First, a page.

How much draft-day movement can we expect from the Redskins?

Bruce Allen and Mike Shanahan

General Manager Bruce Allen, left, and Executive Vice President/Coach Mike Shanahan have made moves their first three drafts with the Redskins. (John McDonnell/The Washington Post)

openingkicklogoWay back in the mailbag on the 15th, tes20032001 wrote this in the comments:

“I believe Shanny has traded down at least once in every draft. Wouldn’t mind them doing it again. Seems like the get good value out of the mid to late rounds. Perhaps pick up an extra RB prospect or TE or LB etc. Positions that we are ok on now but may need help in the future for depth. Picks 2-4 will probably be at least 1 DB. Hopefully get some good UDFA sat night after draft.”

I saved it and turned it into its own post for a few reasons. There’s a lot there. First, I’d like to figure out how much truth is in the first sentence. Then, you guys should sound off on whether it makes sense to slide back again this year. And third, there’s the parts about defensive backs and undrafted free agents that are worth talking more about.

So, to determine how often Mike Shanahan-led teams have traded back, I used a Web site that tracks draft-related transactions, drafthistory.com. In his three years with the Redskins, 2010, 2011 and 2012, Shanahan and Bruce Allen did quite a bit of moving around, but not always back. In 2011, the Redskins famously sent pick No. 10 to the Jaguars, who drafted QB Blaine Gabbert, and took OLB Ryan Kerrigan at No. 16, then moved back again from 49 to 53 to 62 to 79, where they got Leonard Hankerson, and added players like DeJon Gomes, Maurice Hurt and Niles Paul as a result of their draft maneuvering. (It’s a bit convoluted to go through each move and its offshoot, but it can be done). Almost all of the 12 players hauled in the 2011 draft (seen here and here) are still on the roster, and even those who aren’t stars add needed depth, special teams hustle and future promise.

In 2010 and 2012, the draft moves were aggressive, not just move-back-and-let-the-draft-come-to-us savvy like in 2011. The second rounder was part of the Donovan McNabb trade, the third rounder was used the previous year in the supplemental draft on Jeremy Jarmon and the fifth rounder went to the Rams in the Adam Carriker trade. In 2012, you all know where the draft picks went, and if you don’t, please turn in your Redskins fan card.

Last November, Kevin Ewoldt of HogsHaven took a look at the 27 picks the Redskins have made in the Shanahan era, and found that 14 of the picks were made in the sixth or seventh rounds, and 20 were still with the team.

In Shanahan’s last draft with the Broncos, in 2008, the team didn’t move around all that much early. As a result of a 2007 draft-day trade, the Chiefs held the Broncos’ third rounder and used that pick on running back Jamaal Charles. In the fourth round, the Broncos took Kory Lichtensteiger, who is now a starter on the Redskins’ O-line. The Redskins were also involved in a three-way deal with the Broncos and Falcons involving Ashley Lelie, and a draft-day deal with the Raiders for Gerard Warren netted the pick used on Ryan Torain.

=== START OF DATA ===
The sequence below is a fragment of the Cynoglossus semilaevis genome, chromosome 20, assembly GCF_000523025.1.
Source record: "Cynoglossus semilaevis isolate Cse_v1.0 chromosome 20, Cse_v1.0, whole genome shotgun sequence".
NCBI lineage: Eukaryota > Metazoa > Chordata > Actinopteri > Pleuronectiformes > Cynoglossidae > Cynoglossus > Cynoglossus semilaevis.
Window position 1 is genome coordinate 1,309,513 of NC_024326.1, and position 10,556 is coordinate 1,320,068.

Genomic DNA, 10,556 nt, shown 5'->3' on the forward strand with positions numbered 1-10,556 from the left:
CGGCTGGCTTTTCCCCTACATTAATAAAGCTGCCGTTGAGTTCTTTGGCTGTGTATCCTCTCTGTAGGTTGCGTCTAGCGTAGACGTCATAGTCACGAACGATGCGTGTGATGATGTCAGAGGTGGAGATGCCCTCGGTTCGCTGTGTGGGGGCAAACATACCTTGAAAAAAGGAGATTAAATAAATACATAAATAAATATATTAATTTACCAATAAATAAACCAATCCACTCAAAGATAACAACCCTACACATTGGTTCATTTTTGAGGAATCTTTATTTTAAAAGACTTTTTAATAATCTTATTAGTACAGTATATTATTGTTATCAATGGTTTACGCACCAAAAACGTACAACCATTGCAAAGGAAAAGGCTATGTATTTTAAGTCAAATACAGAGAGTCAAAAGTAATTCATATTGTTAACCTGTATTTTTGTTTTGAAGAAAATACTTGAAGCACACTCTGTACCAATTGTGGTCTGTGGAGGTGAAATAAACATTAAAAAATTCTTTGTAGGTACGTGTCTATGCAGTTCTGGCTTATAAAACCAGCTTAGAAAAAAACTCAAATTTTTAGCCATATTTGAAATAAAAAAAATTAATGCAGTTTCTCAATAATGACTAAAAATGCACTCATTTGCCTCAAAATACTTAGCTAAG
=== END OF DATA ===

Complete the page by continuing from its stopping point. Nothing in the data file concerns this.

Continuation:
Short story long — sorry about that — Shanahan, Allen and the Redskins are definitely apt to move around on draft day, but not always backward.

Sitting at 51, 85, 119, 154, 162, 191 and 228, moving back might not make a lot of sense this year. But you never can tell until you see how the draft’s first 50 picks shake out. The Redskins, we have to believe, have scouted the players they think will be around at 51 thoroughly. If several of them are there — or if several players they have first- or second-round grades on — are around when their turn comes up, it might behoove them to slide back a few more picks to add more picks late in this year’s draft.

After waiting 50 picks to see the Redskins make a move — assuming they don’t jump up to nab someone they like — would you be frustrated by a trade back, or happy to see them execute a prudent strategy?

Regarding the third part of tes20032001′s comment, It’s a safe bet that a defensive back joins the fold in rounds 2-4. I’d be surprised if they added none, and less surprised if they added more than one, although I think they can get by for now with what they have at cornerback. (We asked if you thought the Redskins should address cornerback on April 10, and CSN touched on the supply and demand at corner this week).

As far as UDFAs, it doesn’t make sense to project now what the Redskins will be in search of, because we don’t know how the draft will go either for them or overall, but you can bet a few players at the early-round positions of need will join the fray to push the draft picks and make sure they earn their spots. In other words, if the Redskins thoroughly explored the available safeties in the draft, even if they use a pick on one or two, there’ll be some guys they noticed along the way who come on board Saturday night or Sunday.

You ready for some draft day movement? Who says not having a first-rounder is no fun?

More NFL draft coverage from The Post:

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The Post’s position previews: Safety | offensive line | cornerbacks | running backs | inside linebackers | wide receivers | pass-rushers | tight ends | defensive line

Team-by-team draft needs | Prospect reports, sortable by position & school

Opening Kick: Trade a pick this year for a better one next year?

Associated Press: Ten things to watch for at the NFL draft

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Opening Kick: Is 10-11 wins for the Redskins too optimistic?

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